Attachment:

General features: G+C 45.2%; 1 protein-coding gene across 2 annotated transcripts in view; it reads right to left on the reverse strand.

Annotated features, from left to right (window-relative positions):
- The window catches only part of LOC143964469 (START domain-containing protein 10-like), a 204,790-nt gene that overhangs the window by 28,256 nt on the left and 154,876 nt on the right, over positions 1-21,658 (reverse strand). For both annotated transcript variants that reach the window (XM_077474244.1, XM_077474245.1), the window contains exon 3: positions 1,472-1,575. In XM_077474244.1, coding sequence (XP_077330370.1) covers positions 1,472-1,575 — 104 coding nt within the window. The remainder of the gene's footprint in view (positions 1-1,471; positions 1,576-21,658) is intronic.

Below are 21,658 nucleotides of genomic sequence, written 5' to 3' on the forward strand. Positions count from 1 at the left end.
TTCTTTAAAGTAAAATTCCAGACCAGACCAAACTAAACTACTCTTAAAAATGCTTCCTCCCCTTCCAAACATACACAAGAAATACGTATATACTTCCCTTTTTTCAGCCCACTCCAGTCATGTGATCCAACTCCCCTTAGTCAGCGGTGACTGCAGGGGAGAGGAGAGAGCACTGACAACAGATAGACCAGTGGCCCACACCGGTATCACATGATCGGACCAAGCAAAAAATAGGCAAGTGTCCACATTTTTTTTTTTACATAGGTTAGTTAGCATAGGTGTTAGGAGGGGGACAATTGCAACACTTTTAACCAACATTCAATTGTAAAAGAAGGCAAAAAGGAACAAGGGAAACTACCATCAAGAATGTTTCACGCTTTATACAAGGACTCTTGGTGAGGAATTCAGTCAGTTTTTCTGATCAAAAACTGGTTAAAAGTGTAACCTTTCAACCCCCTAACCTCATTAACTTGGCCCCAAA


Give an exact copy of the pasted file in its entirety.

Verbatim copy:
General features: G+C 45.2%; 1 protein-coding gene across 2 annotated transcripts in view; it reads right to left on the reverse strand.

Annotated features, from left to right (window-relative positions):
- The window catches only part of LOC143964469 (START domain-containing protein 10-like), a 204,790-nt gene that overhangs the window by 28,256 nt on the left and 154,876 nt on the right, over positions 1-21,658 (reverse strand). For both annotated transcript variants that reach the window (XM_077474244.1, XM_077474245.1), the window contains exon 3: positions 1,472-1,575. In XM_077474244.1, coding sequence (XP_077330370.1) covers positions 1,472-1,575 — 104 coding nt within the window. The remainder of the gene's footprint in view (positions 1-1,471; positions 1,576-21,658) is intronic.

Below are 21,658 nucleotides of genomic sequence, written 5' to 3' on the forward strand. Positions count from 1 at the left end.
TTCTTTAAAGTAAAATTCCAGACCAGACCAAACTAAACTACTCTTAAAAATGCTTCCTCCCCTTCCAAACATACACAAGAAATACGTATATACTTCCCTTTTTTCAGCCCACTCCAGTCATGTGATCCAACTCCCCTTAGTCAGCGGTGACTGCAGGGGAGAGGAGAGAGCACTGACAACAGATAGACCAGTGGCCCACACCGGTATCACATGATCGGACCAAGCAAAAAATAGGCAAGTGTCCACATTTTTTTTTTTACATAGGTTAGTTAGCATAGGTGTTAGGAGGGGGACAATTGCAACACTTTTAACCAACATTCAATTGTAAAAGAAGGCAAAAAGGAACAAGGGAAACTACCATCAAGAATGTTTCACGCTTTATACAAGGACTCTTGGTGAGGAATTCAGTCAGTTTTTCTGATCAAAAACTGGTTAAAAGTGTAACCTTTCAACCCCCTAACCTCATTAACTTGGCCCCAAA